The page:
While Lathrop may be drawing a huge amount of interest from companies looking to use it as a distribution base for their customers, logistics isn’t the only industrial sector that may be on the horizon.
Could manufacturing be coming back to Lathrop?
While companies like In-N-Out, JCPenney, Home Depot, Food 4 Less, and others have relied on the city’s prime location with easy access to both of California’s main north-south freeways, approximately 67 percent of the active industrial businesses that have been in contact with the City of Lathrop through economic development outreach have been from the manufacturing sector – a major nod to a city that was long known for housing a float glass manufacturing facility and a major fertilizer plant.
That fact was one of several that was highlighted in the economic development update that was presented to the Lathrop City Council earlier this year – information that only begins to scratch the surface of the growth and expansion currently taking place.
In addition to adding a pair of national companies to the Phelan Gateway project – the Berkshire Hathaway-owned Johns Manville Company, which manufactures insulation, and supply-chain support company Hollingsworth – the city will also soon be home to a Jamba Juice, a Dutch Bros. drive-thru location, a Sonic Drive-In, a Blue Rain Car Wash, an additional Chevron Gas Station, and a Fairfield Inn and Suites Hotel.
But all that business is intended to serve the abundance of rooftops – in all configurations – that are coming to the community.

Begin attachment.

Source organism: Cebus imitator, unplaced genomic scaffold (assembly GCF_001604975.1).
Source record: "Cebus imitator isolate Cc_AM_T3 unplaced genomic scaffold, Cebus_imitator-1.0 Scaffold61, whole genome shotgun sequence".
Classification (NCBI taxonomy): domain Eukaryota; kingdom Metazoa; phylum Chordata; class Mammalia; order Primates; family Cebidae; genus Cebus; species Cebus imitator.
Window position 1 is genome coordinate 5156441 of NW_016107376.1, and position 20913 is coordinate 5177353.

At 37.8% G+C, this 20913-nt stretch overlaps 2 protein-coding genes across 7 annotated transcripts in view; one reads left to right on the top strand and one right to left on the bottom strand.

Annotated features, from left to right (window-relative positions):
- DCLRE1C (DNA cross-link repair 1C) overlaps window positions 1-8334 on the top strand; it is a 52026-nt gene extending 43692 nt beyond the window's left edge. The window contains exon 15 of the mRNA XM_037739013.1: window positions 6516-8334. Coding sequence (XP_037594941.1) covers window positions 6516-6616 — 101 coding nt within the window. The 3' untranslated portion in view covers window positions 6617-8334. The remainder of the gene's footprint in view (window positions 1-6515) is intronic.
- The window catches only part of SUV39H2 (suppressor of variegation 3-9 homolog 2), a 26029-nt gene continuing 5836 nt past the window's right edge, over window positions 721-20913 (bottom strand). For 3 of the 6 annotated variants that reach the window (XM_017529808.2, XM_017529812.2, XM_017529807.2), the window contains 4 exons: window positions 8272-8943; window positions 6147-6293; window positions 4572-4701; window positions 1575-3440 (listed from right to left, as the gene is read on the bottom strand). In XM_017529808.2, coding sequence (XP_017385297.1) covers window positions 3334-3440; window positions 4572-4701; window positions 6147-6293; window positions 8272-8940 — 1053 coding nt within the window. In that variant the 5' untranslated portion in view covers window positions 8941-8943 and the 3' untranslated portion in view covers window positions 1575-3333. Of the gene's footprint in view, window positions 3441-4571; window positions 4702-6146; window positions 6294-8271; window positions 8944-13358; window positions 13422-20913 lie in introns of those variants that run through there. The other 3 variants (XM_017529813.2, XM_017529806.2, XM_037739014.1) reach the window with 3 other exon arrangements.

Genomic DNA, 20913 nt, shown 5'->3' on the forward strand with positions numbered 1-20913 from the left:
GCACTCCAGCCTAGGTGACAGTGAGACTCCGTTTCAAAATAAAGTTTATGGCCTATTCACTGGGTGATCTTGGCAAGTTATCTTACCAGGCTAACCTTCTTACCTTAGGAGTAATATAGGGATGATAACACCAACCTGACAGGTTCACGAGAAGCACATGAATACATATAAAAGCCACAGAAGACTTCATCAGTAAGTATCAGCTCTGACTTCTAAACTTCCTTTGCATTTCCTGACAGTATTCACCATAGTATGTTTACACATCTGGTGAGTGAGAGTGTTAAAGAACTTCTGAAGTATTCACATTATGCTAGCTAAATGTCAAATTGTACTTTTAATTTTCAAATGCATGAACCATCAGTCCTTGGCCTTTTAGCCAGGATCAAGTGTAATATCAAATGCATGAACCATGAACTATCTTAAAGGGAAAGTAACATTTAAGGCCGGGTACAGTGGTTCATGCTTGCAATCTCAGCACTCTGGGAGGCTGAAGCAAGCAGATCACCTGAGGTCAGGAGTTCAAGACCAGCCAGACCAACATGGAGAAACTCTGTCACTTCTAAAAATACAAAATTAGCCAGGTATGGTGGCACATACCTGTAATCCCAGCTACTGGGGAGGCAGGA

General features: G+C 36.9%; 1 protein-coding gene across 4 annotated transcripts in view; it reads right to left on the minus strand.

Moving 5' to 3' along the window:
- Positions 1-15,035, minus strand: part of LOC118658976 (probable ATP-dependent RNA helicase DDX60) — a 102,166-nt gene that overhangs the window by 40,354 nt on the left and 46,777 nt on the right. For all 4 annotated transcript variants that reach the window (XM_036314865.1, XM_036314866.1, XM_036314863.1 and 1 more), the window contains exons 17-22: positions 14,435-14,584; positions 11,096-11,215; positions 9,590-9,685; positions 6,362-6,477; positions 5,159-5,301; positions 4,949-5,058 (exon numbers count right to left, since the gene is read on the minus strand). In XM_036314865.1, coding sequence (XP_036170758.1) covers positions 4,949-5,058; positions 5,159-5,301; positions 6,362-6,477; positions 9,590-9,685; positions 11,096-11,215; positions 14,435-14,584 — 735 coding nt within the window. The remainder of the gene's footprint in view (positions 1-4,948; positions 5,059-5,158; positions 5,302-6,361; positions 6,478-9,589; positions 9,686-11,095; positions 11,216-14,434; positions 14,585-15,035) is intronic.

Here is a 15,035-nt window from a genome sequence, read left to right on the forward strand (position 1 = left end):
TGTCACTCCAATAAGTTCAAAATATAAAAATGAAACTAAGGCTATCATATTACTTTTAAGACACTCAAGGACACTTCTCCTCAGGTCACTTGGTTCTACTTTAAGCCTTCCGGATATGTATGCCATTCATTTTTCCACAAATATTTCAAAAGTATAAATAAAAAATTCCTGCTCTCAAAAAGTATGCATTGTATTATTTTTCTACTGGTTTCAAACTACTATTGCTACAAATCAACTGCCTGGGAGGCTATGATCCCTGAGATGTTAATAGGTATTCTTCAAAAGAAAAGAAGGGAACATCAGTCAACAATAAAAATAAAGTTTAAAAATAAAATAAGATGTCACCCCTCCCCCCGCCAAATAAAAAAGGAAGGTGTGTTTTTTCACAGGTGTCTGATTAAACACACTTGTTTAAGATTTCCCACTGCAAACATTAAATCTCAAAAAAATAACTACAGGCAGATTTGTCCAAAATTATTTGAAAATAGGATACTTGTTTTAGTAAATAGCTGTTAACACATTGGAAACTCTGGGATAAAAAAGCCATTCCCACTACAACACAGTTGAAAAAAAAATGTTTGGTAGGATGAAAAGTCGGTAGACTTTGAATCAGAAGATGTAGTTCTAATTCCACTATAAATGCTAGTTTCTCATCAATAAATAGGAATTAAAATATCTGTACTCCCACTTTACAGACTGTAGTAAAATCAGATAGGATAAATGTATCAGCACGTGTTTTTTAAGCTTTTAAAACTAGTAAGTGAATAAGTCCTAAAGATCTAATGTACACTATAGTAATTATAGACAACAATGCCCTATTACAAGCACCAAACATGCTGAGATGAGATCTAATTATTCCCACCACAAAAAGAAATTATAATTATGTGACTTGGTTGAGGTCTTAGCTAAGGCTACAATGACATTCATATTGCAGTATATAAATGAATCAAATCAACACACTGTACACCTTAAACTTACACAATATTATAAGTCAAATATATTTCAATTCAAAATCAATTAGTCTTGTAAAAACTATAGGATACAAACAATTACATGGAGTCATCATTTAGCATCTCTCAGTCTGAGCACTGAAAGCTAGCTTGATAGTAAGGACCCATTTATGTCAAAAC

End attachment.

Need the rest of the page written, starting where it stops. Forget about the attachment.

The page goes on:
While the city is known as the home of River Islands – which will be home to 15,000 homes when fully completed – it also recently brought a 146-unit apartment complex, the Towne Centre Apartments, online to provide additional multi-family housing for the community. The 204-unit Mossdale Apartments is also currently under construction to provide even more options to people in the community looking for housing.
Last year, according to the report, River Islands sold 545 homes while Stanford Crossing – the development currently underway near Lathrop High School – added a total of 310 homes.
In total, Lathrop issued 1,122 residential housing permits in 2021 – a 186 percent increase from the 392 permits that the city issued in 2018. After only a slight increase to 408 permits in 2019, Lathrop more than doubled that amount with 826 in 2020 followed by the bump to more than 1,100 last year.
And while communities across San Joaquin County saw unemployment numbers rise during the outbreak of the community, Lathrop fared better than most during the early days of the pandemic – not exceeding the state’s unemployment average until July of last year when 7.7 percent of the community was looking for employment compared to an average of 7.6 percent of Californians. The average for San Joaquin County, at that time, was just under 9 percent, and at the end of 2021 Lathrop was a full percentage point below the rest of the county with only 5.6 percent unemployment.
At the beginning of this year nearly all employment sectors in the community were hiring, and with more companies coming online over the course of the next 12 months – and even more in the coming years as massive industrial projects inch towards completion – employment opportunities for the community are likely to be abundant.
According to the year-end treasurers report included in the council packet for the February meeting, Lathrop ended the 2021 year with just under $209 million in investments and cash being held by the city, and nearly $39 million in investments that are held by trustees tasked with stewarding the city’s money.
To contact reporter Jason Campbell email email@example.com or call 209.249.3544.